Friday 22 May 2020

Lockdown Day 60 - Yellow Wagtail

When I started this series of blog posts I never imagined that I would be up to day 60 and still in some form of lockdown due to COVID-19. There has been a slight relaxation of the rules, which to be honest, due to people taking undue risks and ignoring the advice, has been to the detriment of infection control and I fear that, far from being over, this crisis could get worse again. I would love to get back to work in the charity shop, but when that will be no one really knows at the moment.

However, after some welcome early morning rain, I decided to set off on my bike into the countryside for some exercise and a break from all the news. The pair of curlew were still around in a field near Catterton and I do wonder whether they are breeding there, I would have expected them to have moved up into the Pennines before now. The bluebells in woodland have nearly all finished now although the smell of wild garlic is still there - both seem to grow in the same woodland and I feel it is a sign of that woodland having being there a long time even if the actual trees are more recent.

Out of curiosity I decided to go up a lane near Healaugh which ultimately turns into a bridleway, although is tarmac for about half a mile. After pausing to admire some Zwartbles sheep, slightly further up I encountered a Yellow Wagtail (Motacilla flava flavissima) pottering on the lane and which was quite happy to let me watch it for a while. The Yellow Wagtail has a number of different sub species within Europe although in general we get the one that I saw, although I have seen a blue-headed one in Denmark and a small number of the other European ones migrate through the UK. Yellow Wagtails come to the UK for summer and winter in West Africa and some more information about their migration can be found here

Over the past three or so weeks, the hawthorn blossom has been out, and it is no wonder that it is also called May blossom. Most of the ones you see out in the countryside have white flowers but occasionally you see pink ones, like the one in our garden which is a cross breed, more ornamental variety.

One of the many things I love about the countryside near where I live is that it doesn't take long to get out into open spaces with few, if any people around. A little bit further on than where I saw the Yellow Wagtail I stopped for a few minutes just enjoying the peace and quiet and the sunshine, with no one around in any direction for at least half a mile or more. As well as the Yellow Wagtail, there were Linnets twittering and flying up from the edge of the path and a Meadow Pipit in characteristic bobbing flight over the field.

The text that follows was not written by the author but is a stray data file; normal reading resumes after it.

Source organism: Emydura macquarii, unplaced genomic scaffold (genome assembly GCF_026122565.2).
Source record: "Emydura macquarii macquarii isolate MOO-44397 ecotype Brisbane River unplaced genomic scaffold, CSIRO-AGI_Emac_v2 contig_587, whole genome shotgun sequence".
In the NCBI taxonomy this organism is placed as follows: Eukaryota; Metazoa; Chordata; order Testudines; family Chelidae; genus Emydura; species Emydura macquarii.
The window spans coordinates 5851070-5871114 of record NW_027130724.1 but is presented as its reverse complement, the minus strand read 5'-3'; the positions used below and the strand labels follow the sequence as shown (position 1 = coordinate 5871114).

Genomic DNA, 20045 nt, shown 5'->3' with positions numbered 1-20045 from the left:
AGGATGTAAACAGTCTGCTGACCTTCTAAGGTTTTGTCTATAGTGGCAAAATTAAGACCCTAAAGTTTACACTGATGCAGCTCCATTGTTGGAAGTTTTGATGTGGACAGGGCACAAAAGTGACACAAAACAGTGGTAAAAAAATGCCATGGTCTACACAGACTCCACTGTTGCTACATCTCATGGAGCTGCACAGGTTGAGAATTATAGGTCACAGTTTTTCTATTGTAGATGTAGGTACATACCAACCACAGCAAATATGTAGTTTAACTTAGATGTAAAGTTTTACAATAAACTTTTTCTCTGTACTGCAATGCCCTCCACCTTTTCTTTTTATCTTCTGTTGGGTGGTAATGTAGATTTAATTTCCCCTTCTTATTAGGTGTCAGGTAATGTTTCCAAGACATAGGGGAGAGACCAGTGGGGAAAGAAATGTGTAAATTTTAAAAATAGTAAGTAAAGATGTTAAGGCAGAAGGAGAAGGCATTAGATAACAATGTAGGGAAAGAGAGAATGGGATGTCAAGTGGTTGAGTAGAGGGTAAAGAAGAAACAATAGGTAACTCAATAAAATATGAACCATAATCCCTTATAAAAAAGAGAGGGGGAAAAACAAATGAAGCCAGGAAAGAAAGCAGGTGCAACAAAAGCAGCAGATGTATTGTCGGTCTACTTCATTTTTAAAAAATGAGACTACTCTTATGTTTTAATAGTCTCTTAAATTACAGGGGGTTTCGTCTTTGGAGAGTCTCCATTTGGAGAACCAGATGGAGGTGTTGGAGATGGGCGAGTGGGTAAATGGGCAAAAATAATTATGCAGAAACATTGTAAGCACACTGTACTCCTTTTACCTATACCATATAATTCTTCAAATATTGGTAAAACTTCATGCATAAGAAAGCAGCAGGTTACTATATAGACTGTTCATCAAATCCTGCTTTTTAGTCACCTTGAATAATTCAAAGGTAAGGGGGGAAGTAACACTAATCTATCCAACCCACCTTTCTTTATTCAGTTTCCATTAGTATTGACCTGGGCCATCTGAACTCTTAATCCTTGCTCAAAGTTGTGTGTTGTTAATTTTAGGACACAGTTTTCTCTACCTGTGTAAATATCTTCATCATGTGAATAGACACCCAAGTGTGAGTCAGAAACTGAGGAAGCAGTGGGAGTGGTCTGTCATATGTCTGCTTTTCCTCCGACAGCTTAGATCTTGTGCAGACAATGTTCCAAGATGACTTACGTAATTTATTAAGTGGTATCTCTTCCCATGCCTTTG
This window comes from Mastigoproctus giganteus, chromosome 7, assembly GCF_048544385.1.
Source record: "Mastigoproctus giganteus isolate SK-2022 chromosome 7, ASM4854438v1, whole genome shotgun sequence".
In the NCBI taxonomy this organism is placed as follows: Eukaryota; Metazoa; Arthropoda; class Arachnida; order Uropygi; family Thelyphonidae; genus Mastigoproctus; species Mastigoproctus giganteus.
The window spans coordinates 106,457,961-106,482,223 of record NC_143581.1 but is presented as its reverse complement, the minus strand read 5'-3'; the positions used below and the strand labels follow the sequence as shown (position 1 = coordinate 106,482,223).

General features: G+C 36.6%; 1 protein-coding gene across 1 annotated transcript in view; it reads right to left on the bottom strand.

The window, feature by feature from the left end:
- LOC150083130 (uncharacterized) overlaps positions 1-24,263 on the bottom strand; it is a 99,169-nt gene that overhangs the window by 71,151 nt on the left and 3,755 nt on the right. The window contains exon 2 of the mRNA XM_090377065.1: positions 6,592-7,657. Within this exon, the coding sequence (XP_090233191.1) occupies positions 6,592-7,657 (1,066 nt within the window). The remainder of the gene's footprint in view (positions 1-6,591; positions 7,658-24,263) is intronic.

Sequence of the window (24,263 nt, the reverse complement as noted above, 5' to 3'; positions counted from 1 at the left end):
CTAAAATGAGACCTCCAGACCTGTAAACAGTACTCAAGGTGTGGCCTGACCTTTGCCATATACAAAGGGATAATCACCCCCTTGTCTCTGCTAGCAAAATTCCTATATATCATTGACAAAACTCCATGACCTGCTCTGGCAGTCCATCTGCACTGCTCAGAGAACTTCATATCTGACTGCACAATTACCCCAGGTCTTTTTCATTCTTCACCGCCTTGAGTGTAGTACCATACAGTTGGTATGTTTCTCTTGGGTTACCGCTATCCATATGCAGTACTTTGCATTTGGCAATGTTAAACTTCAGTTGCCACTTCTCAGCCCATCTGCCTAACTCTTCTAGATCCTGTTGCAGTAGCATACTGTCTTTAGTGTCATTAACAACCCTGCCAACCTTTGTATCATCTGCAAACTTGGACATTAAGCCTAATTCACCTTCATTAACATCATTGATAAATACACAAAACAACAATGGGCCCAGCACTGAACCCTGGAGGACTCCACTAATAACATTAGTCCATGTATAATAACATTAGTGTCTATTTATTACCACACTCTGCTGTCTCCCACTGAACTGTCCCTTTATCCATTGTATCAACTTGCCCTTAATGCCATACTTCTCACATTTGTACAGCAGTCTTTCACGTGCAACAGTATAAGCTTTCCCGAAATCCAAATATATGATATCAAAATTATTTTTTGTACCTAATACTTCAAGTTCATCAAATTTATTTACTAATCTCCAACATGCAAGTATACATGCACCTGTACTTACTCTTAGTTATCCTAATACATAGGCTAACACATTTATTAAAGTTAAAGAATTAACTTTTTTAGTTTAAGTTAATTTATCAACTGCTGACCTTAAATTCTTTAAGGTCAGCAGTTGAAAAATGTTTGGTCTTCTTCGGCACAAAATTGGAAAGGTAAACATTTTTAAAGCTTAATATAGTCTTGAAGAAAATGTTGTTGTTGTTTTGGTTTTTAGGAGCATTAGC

The lane turned into a bridleway and went up a small hill. (We don't have big hills around where I live!) The wind by now had got up and it was really difficult to face into the wind and cycle into it. I find the view of wide open spaces with miles of countryside (or better still moorland or true wilderness like in Iceland) incredible relaxing and I have tried in this picture (despite the wind!) to capture this and the "big sky" effect. Despite the overnight rain, the ground is still really dry. We have noticed that our own hawthorn tree in the garden is getting quite short of water and its leaves are turning paler than usual - I have put about forty litres of water down around its roots. I can imagine that the lack of rain will be feeding through into crop growth on farmer's fields too.

I am very glad I don't live in a city and feel very sorry for those who only have concrete and buildings for their view and limited opportunity, particularly at the present time, to get outside into countryside or even a park. I think I would have found this lockdown a lot harder if I didn't have the countryside, and open space on our doorstep.

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